We said goodbye to the villa, I kissed Um Abdullah (Saudi neighbor living downstairs) on each cheek and gave her my regards. We barely understood each other but she was a light for me in what had become a dark abyss. She offered her home, her phone and brought me tea and sweets on her visits. Looking back I can imagine it pained her to see nothing on top of nothing. For Arabs this would be considered a shame, something I didn’t know until years later when I watched young brides move into fully furnished apartments, new wardrobes filled with dresses, shoes and gold sets. One evening days before we moved, Um Abdullah sent her son to tell him(husband) that she would make a visit to see me. He (husband) rushed up the stairs and once again whispered to me, “make sure to shut the doors, she cannot see that we have no beds”  so being the dutiful wife that I had become, I did as I was told. Even with the bedroom doors secured, Um Abdullah had to have noticed, the lack of typical adornments, pictures and doodads that Arab ladies place proudly around their residence. Instead a single large cloth was haphazardly tacked to the plywood that had been nailed up where an a/c should have been. We sat chatting, eating  biscuits and drinking the mint tea she carried on the ornate gold tray.  A kiss, kiss and words of God’s protection were exchanged until her black coat disappeared down the stairs and into her villa. I waved goodbye to her and to the villa as the huge brightly colored truck drove off down the road ending that first chapter of our life in Saudi.

Summer temperatures steadily rose to 115 degrees, opening the large picture windows in hopes of a breeze, only brought dust and sand and little relief.  Days wore on as we waited for electricity to come, but days turned into weeks and eventually months. Our building was hooked up to a neighboring complex and took whatever power was left over. So after an hour of morning chores I could hear the dreaded thud and chug as the a/c abruptly shut down, signaling the end to electricity for an undetermined amount of time.  An air conditioner was purchased before we moved to the apartment under the proviso that it be used only on low and intermittent.  In order to obtain this much needed item I agreed and followed the terms for usage. This is how our life progressed, a measured step forward with many stipulations. My baby was 6 months old and woke frequently at night so at 5 a.m. I took the opportunity to start my morning routine.  I vacuumed and started a wash, hung it on the drying rack and prepared the afternoon meal. A good day meant finishing morning chores and getting a meal started for the day. An average day was met with power being spotty and nothing much being accomplished before the discontinuation of electricity.  We were the only tenants who lived in the building and an eeery feeling fell over the apartment when lights had gone and clicking could be heard in the hallways just outside the door. Prospective renters walked the halls, looking at various units and then just as they had entered, they exited. The children entertained themselves, running and playing tag through the empty apartment, carting each other on the back of a tricycle their aunt had purchased and making forts out of the bed pads. I passed time, looking out the large, clear windows, taxis sped past, workers washed cars with a rag and bucket in hand and feral cats rummaged through the garbage dumpsters.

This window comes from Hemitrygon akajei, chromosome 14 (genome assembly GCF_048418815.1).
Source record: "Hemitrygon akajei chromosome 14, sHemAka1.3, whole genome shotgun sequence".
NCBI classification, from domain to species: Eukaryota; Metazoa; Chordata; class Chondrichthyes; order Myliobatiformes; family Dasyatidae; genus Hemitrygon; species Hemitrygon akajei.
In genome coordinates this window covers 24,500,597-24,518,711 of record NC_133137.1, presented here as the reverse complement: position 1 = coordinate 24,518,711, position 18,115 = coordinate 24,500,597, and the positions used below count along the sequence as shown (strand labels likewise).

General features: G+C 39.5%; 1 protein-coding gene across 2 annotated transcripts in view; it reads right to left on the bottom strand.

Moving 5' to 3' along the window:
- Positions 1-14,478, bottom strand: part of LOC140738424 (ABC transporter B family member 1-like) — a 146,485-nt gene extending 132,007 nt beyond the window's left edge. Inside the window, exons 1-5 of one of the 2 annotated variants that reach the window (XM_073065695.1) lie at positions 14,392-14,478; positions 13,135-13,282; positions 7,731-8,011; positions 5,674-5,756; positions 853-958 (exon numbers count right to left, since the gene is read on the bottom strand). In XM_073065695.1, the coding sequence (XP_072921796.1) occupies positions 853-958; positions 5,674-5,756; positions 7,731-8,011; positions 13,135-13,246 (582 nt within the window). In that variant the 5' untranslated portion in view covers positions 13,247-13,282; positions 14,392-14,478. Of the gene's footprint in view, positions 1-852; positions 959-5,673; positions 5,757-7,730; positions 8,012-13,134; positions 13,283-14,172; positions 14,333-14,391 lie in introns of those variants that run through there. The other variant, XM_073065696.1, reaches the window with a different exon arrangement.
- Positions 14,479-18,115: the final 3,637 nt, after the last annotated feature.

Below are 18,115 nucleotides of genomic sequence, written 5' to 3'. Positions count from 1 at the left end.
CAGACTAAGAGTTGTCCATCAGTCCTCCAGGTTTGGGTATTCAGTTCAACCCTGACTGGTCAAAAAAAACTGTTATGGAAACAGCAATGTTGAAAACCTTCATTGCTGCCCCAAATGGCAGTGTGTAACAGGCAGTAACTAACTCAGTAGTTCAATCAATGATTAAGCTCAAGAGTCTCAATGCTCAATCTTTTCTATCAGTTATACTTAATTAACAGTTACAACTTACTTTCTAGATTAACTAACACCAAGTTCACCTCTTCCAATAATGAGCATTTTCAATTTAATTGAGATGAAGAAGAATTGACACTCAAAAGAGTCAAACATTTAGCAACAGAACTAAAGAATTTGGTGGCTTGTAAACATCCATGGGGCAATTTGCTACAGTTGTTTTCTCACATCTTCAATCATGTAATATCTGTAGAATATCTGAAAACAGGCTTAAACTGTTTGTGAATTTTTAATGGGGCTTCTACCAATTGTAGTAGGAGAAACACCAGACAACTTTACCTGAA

A few weeks after moving in, a cousin who lived in Riyadh, came and brought his family for dinner. In Arab society it is obligatory to visit and congratulate people when any significant life event occurs.We had no real furniture, but hospitality being what is is in the middle east, no one can be refused. I was to cook a large dinner for them and started on it as early as possible. With no electricity and a stove that barely functioned, this was a difficult task that I spread out over several days time. When they arrived, the woman, Um Tarik (mother of Tarik) came into the family room with her four children. She greeted me, removed her scarf and coat and sat, positioning herself directly in front of the a/c.  We chatted back and forth in bits and pieces of English and Arabic. She fanned herself and tended to her younger ones, pushing them to join my kids, riding the rickety blue trike. After the initial niceties, awkward silence set in and the language barrier once again became evident.  I told her I had to check on dinner and left, shutting the kitchen door behind me. Minutes later the door flew open and Um Tarik entered, she looked around and smiled in approval of the cheery white cupboards with bright red trim, but just as quickly she seemed to search for something. Her eyes darted towards the a/c in the living room and she moved swiftly, twisting knobs, shifting the vents and putting this machine into high mode. I stood watching her, feeling the wave of cool air as it dried the sweat that had pooled under my eyes. I felt a twinge of worry and walked to meet her, cautiously and politely explaining the rules for proper usage, which were my job to enforce. Turning the a/c to high and opening the door was a waste of cool air, it would be automatically sucked into the kitchen and wasted on cooling.  I adjusted the knobs back to the appropriate settings,  shut the door and returned to my work. Um Tarik repeated her previous actions and ended her movements by flinging the door open once more and tying the door knob to the kitchen counters with a string she removed from the onion bag. She ended her tirade but stood firmly in her place, “Um Osama,you, too polite, he will come to this Mutbukh (kitchen) and cook instead of you”???